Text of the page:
Even though these add-backs are obvious, owners often still make mistakes that leave them in a sticky situation when it's time to negotiate a deal. For example, when it comes to owner salary, this number assumes a workweek of 40 hours or less. Are you actually working only 40 hours a week as the owner of the business? If the answer is no, you open the door for your buyer to renegotiate; they will point out that more than one person will be needed to replace you. This results in higher projected operating expenses and an adjusted offer after due diligence.

Charitable contributions can also be a tricky add-back. Sure, the next owner of the business doesn't have to make those same charitable contributions, but what if your company's charitable efforts are inherently linked to how the product is marketed and sold? Charitable donations can be an add-back, but only if you've shown that removing that expense doesn't negatively impact total sales. That's why you need data and a long-term plan.

Take inventory of one-time expenses from the past year for more add-backs

Your seller discretionary earnings (SDE) are calculated from your company's previous 12 months of financial statements. If you had one-time expenses during this period that won't carry over, those expenses count as add-backs and can help you increase your valuation.

For example, if your business took on one-time legal expenses or filed for new trademarks, patents or copyrights, those are add-backs. One-time new graphic designs or equipment purchases? Yep, those are add-backs too. If your accounting is a mess, know that you need clear books to get the best value for your business. Hire an ecommerce bookkeeper and do two to three years of back bookkeeping if you have to to get everything up to speed these one-off bookkeeping expenses would also count as add-backs.

Personal expenses embedded in your P&L could be considered add-backs as well since they won't carry through, but you want to be careful here. Are the business meals you're expensing actually being used for business? Your buyer will go through every line of your financial statements with a fine-toothed comb; adjust your financial spending accordingly so that your numbers are transparent and clear.

Related: You Suck at Money, So Never Mingle Business and Personal Expenses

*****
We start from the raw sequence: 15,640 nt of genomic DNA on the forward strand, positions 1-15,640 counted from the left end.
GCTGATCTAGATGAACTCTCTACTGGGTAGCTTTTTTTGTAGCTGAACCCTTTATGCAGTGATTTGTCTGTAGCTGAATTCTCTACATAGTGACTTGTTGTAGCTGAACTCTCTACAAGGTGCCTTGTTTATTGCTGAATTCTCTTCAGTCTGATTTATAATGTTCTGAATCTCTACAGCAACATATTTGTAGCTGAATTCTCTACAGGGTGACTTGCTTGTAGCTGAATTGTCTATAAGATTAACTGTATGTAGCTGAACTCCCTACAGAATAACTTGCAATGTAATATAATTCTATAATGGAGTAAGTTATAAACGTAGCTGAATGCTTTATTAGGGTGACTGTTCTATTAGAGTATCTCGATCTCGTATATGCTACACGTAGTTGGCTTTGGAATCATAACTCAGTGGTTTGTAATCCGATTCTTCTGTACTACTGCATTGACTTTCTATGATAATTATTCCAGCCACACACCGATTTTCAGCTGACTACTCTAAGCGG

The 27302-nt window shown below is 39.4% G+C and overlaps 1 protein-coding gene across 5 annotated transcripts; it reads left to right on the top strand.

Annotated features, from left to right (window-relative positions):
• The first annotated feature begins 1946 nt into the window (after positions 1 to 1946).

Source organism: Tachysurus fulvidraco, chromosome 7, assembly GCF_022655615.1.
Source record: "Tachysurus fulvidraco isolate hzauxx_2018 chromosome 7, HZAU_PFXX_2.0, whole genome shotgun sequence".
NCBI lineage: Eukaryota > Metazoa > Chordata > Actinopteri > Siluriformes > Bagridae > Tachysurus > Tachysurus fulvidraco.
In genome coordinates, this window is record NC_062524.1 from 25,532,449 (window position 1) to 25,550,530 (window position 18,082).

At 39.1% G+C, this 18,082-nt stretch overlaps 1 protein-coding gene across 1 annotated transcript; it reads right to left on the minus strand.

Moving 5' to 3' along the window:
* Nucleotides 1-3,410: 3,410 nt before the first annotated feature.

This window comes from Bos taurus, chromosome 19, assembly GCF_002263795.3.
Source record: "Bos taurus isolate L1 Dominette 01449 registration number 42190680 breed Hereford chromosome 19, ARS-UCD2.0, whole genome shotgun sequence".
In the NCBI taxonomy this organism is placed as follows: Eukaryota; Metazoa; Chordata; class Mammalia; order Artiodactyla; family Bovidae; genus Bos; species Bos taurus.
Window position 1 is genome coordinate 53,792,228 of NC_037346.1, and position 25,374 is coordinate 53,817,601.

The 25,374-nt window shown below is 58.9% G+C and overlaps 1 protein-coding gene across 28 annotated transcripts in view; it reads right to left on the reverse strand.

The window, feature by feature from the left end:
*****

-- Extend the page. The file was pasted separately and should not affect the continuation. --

Dig really deep and leave no stone unturned

This final category of add-backs can get really specific, but when we're trying to get the best valuation possible, every dollar counts.

Take, for example, expenses that don't happen every year, but rather every few years. A common example is a website redesign or a brand refresh. You might sink $10,000 into this effort, but it's something you only do every 3-5 years. Because it is not recurring annually, the majority of this expense would be considered an add-back.

Another example that is big with entrepreneurial owners is professional-development expenses, such as courses, masterminds or business coaching. The seller chose to invest in these resources to make himself or herself a better entrepreneur that was his or her choice. If the buyer wants to take on these investments for himself or herself as well, this is also a choice. Since it's not an essential expense for the business, the investment could count as an add-back.

Selling your business can be one of the most exciting and lucrative days of your entrepreneurial career. But to set yourself up for success, you need to have your ducks in a row, and a trusted advisor in your corner can help you get there. Start thinking less like an entrepreneur and more like an EXITpreneur today, and a hefty cashout can be closer than you ever imagined.

Joe Valley

Entrepreneur Leadership Network Contributor

Author of The EXITpreneur's Playbook, Partner at Quiet Light Brokerage

Joe Valley is a bestselling author, guest speaker, podcaster, EXITpreneur, advisor and partner at Quiet Light Brokerage, one of the world’s leading online-focused M&A advisory firms. His book, The EXITpreneur’s Playbook, teaches you how to reverse engineer a pathway to your own incredible exit.